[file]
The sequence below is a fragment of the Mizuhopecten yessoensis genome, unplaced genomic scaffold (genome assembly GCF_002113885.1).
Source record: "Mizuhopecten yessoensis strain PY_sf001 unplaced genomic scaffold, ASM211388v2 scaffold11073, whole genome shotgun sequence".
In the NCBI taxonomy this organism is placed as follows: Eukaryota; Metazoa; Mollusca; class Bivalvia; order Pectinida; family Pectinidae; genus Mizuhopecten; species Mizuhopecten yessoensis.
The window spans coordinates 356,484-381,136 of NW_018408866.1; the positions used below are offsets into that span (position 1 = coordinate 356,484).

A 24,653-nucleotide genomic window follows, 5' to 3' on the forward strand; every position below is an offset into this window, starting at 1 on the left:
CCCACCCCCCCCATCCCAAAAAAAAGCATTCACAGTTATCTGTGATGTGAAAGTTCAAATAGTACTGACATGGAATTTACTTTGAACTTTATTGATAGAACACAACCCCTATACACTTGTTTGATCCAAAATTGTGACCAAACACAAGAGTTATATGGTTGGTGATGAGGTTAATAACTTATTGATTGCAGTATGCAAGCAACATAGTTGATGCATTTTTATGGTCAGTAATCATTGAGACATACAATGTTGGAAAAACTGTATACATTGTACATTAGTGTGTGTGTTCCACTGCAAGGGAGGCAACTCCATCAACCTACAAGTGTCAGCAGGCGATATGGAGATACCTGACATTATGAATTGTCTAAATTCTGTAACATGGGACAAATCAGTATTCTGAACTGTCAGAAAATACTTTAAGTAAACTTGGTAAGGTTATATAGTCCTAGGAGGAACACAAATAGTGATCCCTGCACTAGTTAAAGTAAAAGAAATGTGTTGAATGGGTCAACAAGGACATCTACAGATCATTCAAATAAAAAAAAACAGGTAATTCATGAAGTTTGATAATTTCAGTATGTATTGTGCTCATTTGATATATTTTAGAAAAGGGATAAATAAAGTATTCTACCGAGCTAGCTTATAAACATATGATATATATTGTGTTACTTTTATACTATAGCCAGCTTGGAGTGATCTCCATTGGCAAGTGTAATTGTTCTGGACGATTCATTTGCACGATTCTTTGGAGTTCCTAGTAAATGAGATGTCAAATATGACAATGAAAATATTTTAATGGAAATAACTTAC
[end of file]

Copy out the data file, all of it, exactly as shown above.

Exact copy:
The sequence below is a fragment of the Mizuhopecten yessoensis genome, unplaced genomic scaffold (genome assembly GCF_002113885.1).
Source record: "Mizuhopecten yessoensis strain PY_sf001 unplaced genomic scaffold, ASM211388v2 scaffold11073, whole genome shotgun sequence".
In the NCBI taxonomy this organism is placed as follows: Eukaryota; Metazoa; Mollusca; class Bivalvia; order Pectinida; family Pectinidae; genus Mizuhopecten; species Mizuhopecten yessoensis.
The window spans coordinates 356,484-381,136 of NW_018408866.1; the positions used below are offsets into that span (position 1 = coordinate 356,484).

A 24,653-nucleotide genomic window follows, 5' to 3' on the forward strand; every position below is an offset into this window, starting at 1 on the left:
CCCACCCCCCCCATCCCAAAAAAAAGCATTCACAGTTATCTGTGATGTGAAAGTTCAAATAGTACTGACATGGAATTTACTTTGAACTTTATTGATAGAACACAACCCCTATACACTTGTTTGATCCAAAATTGTGACCAAACACAAGAGTTATATGGTTGGTGATGAGGTTAATAACTTATTGATTGCAGTATGCAAGCAACATAGTTGATGCATTTTTATGGTCAGTAATCATTGAGACATACAATGTTGGAAAAACTGTATACATTGTACATTAGTGTGTGTGTTCCACTGCAAGGGAGGCAACTCCATCAACCTACAAGTGTCAGCAGGCGATATGGAGATACCTGACATTATGAATTGTCTAAATTCTGTAACATGGGACAAATCAGTATTCTGAACTGTCAGAAAATACTTTAAGTAAACTTGGTAAGGTTATATAGTCCTAGGAGGAACACAAATAGTGATCCCTGCACTAGTTAAAGTAAAAGAAATGTGTTGAATGGGTCAACAAGGACATCTACAGATCATTCAAATAAAAAAAAACAGGTAATTCATGAAGTTTGATAATTTCAGTATGTATTGTGCTCATTTGATATATTTTAGAAAAGGGATAAATAAAGTATTCTACCGAGCTAGCTTATAAACATATGATATATATTGTGTTACTTTTATACTATAGCCAGCTTGGAGTGATCTCCATTGGCAAGTGTAATTGTTCTGGACGATTCATTTGCACGATTCTTTGGAGTTCCTAGTAAATGAGATGTCAAATATGACAATGAAAATATTTTAATGGAAATAACTTAC